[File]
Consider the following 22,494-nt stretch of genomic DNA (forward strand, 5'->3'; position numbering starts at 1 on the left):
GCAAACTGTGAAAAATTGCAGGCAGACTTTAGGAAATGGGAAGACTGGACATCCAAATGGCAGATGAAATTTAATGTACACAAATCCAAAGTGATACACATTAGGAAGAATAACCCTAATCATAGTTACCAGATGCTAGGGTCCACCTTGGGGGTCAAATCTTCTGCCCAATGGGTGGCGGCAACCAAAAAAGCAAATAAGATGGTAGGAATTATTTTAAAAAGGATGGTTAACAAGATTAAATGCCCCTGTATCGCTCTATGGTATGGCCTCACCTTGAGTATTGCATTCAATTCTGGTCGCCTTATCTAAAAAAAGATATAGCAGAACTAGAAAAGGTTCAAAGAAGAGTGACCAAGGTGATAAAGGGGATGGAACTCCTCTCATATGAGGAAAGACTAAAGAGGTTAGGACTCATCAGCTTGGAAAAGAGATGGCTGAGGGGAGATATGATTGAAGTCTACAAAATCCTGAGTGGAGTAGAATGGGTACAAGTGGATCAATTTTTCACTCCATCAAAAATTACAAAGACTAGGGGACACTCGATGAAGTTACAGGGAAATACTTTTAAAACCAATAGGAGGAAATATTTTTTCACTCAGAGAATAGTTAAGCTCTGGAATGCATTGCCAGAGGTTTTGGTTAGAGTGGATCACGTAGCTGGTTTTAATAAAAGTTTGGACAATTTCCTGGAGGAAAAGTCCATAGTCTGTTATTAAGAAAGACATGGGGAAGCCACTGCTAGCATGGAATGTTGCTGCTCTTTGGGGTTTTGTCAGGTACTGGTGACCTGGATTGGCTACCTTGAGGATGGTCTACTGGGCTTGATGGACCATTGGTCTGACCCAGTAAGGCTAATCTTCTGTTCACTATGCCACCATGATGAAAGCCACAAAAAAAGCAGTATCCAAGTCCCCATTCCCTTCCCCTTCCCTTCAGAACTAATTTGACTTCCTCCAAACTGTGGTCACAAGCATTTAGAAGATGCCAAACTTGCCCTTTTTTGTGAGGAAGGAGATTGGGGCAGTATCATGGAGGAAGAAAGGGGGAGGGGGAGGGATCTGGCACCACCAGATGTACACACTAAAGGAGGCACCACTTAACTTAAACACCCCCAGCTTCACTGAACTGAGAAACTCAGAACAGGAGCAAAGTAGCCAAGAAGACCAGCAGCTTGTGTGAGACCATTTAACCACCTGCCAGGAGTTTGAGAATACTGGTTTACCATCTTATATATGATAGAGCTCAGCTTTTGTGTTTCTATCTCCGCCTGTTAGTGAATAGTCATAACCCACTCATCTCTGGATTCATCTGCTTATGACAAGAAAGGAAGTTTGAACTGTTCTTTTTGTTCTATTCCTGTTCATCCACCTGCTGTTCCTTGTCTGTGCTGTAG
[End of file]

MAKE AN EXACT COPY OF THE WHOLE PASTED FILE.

Consider the following 22,494-nt stretch of genomic DNA (forward strand, 5'->3'; position numbering starts at 1 on the left):
GCAAACTGTGAAAAATTGCAGGCAGACTTTAGGAAATGGGAAGACTGGACATCCAAATGGCAGATGAAATTTAATGTACACAAATCCAAAGTGATACACATTAGGAAGAATAACCCTAATCATAGTTACCAGATGCTAGGGTCCACCTTGGGGGTCAAATCTTCTGCCCAATGGGTGGCGGCAACCAAAAAAGCAAATAAGATGGTAGGAATTATTTTAAAAAGGATGGTTAACAAGATTAAATGCCCCTGTATCGCTCTATGGTATGGCCTCACCTTGAGTATTGCATTCAATTCTGGTCGCCTTATCTAAAAAAAGATATAGCAGAACTAGAAAAGGTTCAAAGAAGAGTGACCAAGGTGATAAAGGGGATGGAACTCCTCTCATATGAGGAAAGACTAAAGAGGTTAGGACTCATCAGCTTGGAAAAGAGATGGCTGAGGGGAGATATGATTGAAGTCTACAAAATCCTGAGTGGAGTAGAATGGGTACAAGTGGATCAATTTTTCACTCCATCAAAAATTACAAAGACTAGGGGACACTCGATGAAGTTACAGGGAAATACTTTTAAAACCAATAGGAGGAAATATTTTTTCACTCAGAGAATAGTTAAGCTCTGGAATGCATTGCCAGAGGTTTTGGTTAGAGTGGATCACGTAGCTGGTTTTAATAAAAGTTTGGACAATTTCCTGGAGGAAAAGTCCATAGTCTGTTATTAAGAAAGACATGGGGAAGCCACTGCTAGCATGGAATGTTGCTGCTCTTTGGGGTTTTGTCAGGTACTGGTGACCTGGATTGGCTACCTTGAGGATGGTCTACTGGGCTTGATGGACCATTGGTCTGACCCAGTAAGGCTAATCTTCTGTTCACTATGCCACCATGATGAAAGCCACAAAAAAAGCAGTATCCAAGTCCCCATTCCCTTCCCCTTCCCTTCAGAACTAATTTGACTTCCTCCAAACTGTGGTCACAAGCATTTAGAAGATGCCAAACTTGCCCTTTTTTGTGAGGAAGGAGATTGGGGCAGTATCATGGAGGAAGAAAGGGGGAGGGGGAGGGATCTGGCACCACCAGATGTACACACTAAAGGAGGCACCACTTAACTTAAACACCCCCAGCTTCACTGAACTGAGAAACTCAGAACAGGAGCAAAGTAGCCAAGAAGACCAGCAGCTTGTGTGAGACCATTTAACCACCTGCCAGGAGTTTGAGAATACTGGTTTACCATCTTATATATGATAGAGCTCAGCTTTTGTGTTTCTATCTCCGCCTGTTAGTGAATAGTCATAACCCACTCATCTCTGGATTCATCTGCTTATGACAAGAAAGGAAGTTTGAACTGTTCTTTTTGTTCTATTCCTGTTCATCCACCTGCTGTTCCTTGTCTGTGCTGTAG